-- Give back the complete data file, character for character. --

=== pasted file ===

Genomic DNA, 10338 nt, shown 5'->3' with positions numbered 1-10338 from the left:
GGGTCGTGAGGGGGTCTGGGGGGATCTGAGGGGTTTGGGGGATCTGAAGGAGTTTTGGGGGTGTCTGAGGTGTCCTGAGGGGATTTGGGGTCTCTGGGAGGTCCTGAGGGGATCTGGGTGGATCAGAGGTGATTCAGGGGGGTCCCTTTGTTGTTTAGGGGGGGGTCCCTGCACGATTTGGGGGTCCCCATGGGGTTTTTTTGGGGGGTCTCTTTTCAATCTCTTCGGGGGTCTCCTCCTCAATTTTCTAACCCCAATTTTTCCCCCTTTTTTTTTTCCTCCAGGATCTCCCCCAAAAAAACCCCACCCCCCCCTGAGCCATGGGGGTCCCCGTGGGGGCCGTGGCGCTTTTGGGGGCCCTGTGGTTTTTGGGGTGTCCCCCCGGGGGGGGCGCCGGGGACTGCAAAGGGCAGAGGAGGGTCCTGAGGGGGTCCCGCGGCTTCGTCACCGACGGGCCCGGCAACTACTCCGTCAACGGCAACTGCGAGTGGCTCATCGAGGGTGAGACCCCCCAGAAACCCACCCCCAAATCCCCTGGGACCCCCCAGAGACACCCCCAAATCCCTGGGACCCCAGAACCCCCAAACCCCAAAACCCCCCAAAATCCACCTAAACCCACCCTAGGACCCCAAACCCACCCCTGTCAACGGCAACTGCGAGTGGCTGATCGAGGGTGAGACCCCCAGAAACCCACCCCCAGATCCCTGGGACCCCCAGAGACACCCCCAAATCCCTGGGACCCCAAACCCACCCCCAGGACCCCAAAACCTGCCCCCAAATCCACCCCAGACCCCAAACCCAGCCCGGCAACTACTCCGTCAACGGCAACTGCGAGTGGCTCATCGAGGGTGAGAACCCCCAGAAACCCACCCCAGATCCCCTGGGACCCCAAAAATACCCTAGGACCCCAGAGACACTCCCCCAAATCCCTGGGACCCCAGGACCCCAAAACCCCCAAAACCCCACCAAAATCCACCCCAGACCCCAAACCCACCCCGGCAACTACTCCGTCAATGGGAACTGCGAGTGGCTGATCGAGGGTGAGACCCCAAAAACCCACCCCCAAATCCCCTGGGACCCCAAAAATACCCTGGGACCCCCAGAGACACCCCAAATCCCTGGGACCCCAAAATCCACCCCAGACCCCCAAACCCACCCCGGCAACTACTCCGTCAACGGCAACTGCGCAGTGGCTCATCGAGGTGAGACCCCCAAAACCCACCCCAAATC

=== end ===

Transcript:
Genomic DNA, 10338 nt, shown 5'->3' with positions numbered 1-10338 from the left:
GGGTCGTGAGGGGGTCTGGGGGGATCTGAGGGGTTTGGGGGATCTGAAGGAGTTTTGGGGGTGTCTGAGGTGTCCTGAGGGGATTTGGGGTCTCTGGGAGGTCCTGAGGGGATCTGGGTGGATCAGAGGTGATTCAGGGGGGTCCCTTTGTTGTTTAGGGGGGGGTCCCTGCACGATTTGGGGGTCCCCATGGGGTTTTTTTGGGGGGTCTCTTTTCAATCTCTTCGGGGGTCTCCTCCTCAATTTTCTAACCCCAATTTTTCCCCCTTTTTTTTTTCCTCCAGGATCTCCCCCAAAAAAACCCCACCCCCCCCTGAGCCATGGGGGTCCCCGTGGGGGCCGTGGCGCTTTTGGGGGCCCTGTGGTTTTTGGGGTGTCCCCCCGGGGGGGGCGCCGGGGACTGCAAAGGGCAGAGGAGGGTCCTGAGGGGGTCCCGCGGCTTCGTCACCGACGGGCCCGGCAACTACTCCGTCAACGGCAACTGCGAGTGGCTCATCGAGGGTGAGACCCCCCAGAAACCCACCCCCAAATCCCCTGGGACCCCCCAGAGACACCCCCAAATCCCTGGGACCCCAGAACCCCCAAACCCCAAAACCCCCCAAAATCCACCTAAACCCACCCTAGGACCCCAAACCCACCCCTGTCAACGGCAACTGCGAGTGGCTGATCGAGGGTGAGACCCCCAGAAACCCACCCCCAGATCCCTGGGACCCCCAGAGACACCCCCAAATCCCTGGGACCCCAAACCCACCCCCAGGACCCCAAAACCTGCCCCCAAATCCACCCCAGACCCCAAACCCAGCCCGGCAACTACTCCGTCAACGGCAACTGCGAGTGGCTCATCGAGGGTGAGAACCCCCAGAAACCCACCCCAGATCCCCTGGGACCCCAAAAATACCCTAGGACCCCAGAGACACTCCCCCAAATCCCTGGGACCCCAGGACCCCAAAACCCCCAAAACCCCACCAAAATCCACCCCAGACCCCAAACCCACCCCGGCAACTACTCCGTCAATGGGAACTGCGAGTGGCTGATCGAGGGTGAGACCCCAAAAACCCACCCCCAAATCCCCTGGGACCCCAAAAATACCCTGGGACCCCCAGAGACACCCCAAATCCCTGGGACCCCAAAATCCACCCCAGACCCCCAAACCCACCCCGGCAACTACTCCGTCAACGGCAACTGCGCAGTGGCTCATCGAGGTGAGACCCCCAAAACCCACCCCAAATC